Male tactics and reproductive success in the harem polygynous bat Saccopteryx bilineata
Gerald Heckel and
Otto von Helversen
Behavioral Ecology, 2002, vol. 13, issue 6, 750-756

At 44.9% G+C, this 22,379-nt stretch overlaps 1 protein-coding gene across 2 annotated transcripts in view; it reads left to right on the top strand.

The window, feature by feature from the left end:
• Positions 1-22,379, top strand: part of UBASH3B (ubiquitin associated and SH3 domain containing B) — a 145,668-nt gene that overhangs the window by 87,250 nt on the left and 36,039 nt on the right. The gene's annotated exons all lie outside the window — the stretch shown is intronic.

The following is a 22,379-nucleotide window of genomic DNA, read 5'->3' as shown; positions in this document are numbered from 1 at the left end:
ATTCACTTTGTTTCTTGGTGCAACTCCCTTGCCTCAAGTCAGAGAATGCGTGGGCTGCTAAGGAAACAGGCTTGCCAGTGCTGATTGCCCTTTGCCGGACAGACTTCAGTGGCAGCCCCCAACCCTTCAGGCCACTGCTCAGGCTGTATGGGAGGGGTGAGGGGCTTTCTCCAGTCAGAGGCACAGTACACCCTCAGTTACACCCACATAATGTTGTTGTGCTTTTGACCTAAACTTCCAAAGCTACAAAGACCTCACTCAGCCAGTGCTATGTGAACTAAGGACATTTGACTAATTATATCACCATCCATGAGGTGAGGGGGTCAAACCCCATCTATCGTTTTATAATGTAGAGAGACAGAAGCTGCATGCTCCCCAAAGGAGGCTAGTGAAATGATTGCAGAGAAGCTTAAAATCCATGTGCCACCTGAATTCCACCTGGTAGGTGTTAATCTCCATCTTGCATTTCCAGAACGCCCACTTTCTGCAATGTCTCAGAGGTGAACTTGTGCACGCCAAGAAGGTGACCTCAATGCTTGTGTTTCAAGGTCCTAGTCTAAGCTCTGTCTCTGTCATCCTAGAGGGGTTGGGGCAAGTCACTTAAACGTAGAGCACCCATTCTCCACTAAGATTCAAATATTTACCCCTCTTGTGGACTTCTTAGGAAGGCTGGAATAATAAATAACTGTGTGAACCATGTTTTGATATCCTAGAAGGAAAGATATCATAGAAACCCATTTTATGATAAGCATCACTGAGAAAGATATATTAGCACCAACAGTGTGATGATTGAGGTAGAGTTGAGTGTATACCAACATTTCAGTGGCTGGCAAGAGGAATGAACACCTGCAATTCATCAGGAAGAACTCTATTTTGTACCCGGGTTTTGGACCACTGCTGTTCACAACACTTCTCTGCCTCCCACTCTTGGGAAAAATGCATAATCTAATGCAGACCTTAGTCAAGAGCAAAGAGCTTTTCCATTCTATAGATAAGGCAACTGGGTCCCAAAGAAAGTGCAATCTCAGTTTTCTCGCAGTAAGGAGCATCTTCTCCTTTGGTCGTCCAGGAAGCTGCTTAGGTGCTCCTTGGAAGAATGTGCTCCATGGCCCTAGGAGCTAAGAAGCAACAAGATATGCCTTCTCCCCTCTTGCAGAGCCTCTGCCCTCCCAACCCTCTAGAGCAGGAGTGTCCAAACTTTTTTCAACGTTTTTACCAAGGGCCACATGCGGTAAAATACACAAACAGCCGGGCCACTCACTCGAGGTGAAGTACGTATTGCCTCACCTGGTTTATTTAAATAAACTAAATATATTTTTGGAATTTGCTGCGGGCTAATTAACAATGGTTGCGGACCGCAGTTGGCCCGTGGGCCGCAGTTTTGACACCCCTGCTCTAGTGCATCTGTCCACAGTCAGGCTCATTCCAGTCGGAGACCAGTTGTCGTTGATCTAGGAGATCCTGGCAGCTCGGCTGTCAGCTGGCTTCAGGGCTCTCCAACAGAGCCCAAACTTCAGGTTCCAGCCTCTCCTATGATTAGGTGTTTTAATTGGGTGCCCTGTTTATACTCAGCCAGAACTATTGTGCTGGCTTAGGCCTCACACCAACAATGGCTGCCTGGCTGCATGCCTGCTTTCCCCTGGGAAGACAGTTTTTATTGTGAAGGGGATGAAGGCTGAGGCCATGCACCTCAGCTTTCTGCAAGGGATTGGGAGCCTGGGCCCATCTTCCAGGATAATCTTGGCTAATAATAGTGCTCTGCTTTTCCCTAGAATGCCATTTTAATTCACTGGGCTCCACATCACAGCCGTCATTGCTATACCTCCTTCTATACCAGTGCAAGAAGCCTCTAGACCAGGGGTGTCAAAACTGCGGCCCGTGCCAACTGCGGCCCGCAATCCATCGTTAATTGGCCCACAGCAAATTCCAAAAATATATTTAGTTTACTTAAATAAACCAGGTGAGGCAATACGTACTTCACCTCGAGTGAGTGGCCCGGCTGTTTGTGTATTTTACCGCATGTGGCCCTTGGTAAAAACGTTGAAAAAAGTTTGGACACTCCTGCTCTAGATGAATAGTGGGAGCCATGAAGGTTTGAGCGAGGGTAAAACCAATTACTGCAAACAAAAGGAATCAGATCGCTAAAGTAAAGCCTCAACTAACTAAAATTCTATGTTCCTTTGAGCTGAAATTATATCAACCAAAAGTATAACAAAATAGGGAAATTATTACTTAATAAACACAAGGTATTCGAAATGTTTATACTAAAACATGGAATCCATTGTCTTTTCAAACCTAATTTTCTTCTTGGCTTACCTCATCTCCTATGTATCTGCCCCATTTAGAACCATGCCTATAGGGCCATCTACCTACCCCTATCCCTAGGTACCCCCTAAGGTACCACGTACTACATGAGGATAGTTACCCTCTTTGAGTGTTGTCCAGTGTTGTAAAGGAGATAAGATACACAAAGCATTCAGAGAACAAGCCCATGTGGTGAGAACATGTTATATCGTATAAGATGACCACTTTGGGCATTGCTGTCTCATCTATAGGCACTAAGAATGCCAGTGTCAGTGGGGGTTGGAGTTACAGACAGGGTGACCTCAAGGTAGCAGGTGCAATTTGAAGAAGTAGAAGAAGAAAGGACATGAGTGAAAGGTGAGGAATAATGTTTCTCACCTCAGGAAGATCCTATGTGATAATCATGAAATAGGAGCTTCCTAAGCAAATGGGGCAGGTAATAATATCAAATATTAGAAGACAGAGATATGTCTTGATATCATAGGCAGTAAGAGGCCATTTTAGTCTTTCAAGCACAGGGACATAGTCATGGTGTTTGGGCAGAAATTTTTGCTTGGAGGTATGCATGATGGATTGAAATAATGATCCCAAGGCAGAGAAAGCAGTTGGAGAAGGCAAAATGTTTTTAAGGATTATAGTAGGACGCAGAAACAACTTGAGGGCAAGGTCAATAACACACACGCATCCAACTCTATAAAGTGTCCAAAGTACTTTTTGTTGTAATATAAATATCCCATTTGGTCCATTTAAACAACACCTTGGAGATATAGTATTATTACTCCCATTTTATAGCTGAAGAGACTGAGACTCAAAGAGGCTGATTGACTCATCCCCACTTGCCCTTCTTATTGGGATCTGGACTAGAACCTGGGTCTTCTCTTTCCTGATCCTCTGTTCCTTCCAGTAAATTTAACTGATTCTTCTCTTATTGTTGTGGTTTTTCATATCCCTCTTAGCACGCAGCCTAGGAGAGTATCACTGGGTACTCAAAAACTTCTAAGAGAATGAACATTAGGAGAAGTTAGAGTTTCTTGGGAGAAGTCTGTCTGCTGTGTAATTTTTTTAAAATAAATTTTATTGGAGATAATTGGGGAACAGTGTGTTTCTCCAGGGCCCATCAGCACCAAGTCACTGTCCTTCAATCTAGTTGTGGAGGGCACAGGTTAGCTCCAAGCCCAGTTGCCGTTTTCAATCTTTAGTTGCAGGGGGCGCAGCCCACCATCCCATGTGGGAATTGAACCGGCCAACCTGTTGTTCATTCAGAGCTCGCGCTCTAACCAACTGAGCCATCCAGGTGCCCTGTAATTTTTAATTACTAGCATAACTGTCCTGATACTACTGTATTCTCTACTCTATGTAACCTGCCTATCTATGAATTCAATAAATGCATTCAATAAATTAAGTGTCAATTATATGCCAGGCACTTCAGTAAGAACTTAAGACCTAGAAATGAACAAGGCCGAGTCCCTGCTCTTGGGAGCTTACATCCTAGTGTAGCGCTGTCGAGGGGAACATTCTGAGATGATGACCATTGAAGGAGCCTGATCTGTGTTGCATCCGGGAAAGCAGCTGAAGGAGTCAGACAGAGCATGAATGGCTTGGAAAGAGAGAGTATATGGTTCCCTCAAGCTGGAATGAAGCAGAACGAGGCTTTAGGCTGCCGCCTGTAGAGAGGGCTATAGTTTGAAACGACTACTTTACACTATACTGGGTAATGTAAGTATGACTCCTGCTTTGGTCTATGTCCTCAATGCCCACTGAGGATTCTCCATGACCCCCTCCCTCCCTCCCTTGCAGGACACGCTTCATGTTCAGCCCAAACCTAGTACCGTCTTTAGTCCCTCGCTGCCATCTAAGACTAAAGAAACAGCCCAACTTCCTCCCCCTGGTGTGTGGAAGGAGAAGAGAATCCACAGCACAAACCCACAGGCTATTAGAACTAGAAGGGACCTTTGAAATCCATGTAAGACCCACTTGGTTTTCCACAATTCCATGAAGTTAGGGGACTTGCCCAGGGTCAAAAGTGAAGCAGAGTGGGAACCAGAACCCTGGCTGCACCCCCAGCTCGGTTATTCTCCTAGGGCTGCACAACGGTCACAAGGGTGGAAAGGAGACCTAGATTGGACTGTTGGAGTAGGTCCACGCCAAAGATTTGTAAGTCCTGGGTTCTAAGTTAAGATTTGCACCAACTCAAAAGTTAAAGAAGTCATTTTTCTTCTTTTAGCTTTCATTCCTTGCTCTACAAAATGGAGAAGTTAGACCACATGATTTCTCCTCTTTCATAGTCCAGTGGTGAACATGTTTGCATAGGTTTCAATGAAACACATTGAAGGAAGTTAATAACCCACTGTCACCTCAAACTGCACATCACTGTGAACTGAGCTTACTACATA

Alternative tactics in reproductive behavior enable individuals to maximize their fitness in relation to competitors in the same population. In many taxa, territoriality is a common tactic of males to increase their reproductive success. In the bat Saccopteryx bilineata, territorial males defend roosting areas for females against other males and court females throughout the year. Peripheral males in the same colonies do not defend territories but compete with territorial males for reproduction with females. In this study, we monitored the behavior of the males in a natural colony over three reproductive seasons. We compared morphological and age data and measured the reproductive output of males adopting the territorial or peripheral tactic. No differences in body size or weight were detected between male types, but the probability of adopting a tactic seemed to be age dependent. Peripherals were often young males and replaced territorials in several cases, whereas the opposite case was not observed. Peripherals were not excluded from reproduction, but territorials were more likely to reproduce. Variation in reproductive success was high within both male tactics, and the reproductive success of some peripherals was comparable to territorials, but, on average, the reproductive success of territorials was more than twice as high. Therefore, behavioral tactics do not seem to be equally profitable in general but may represent different phases in the reproductive life of many S. bilineata males. Copyright 2002.
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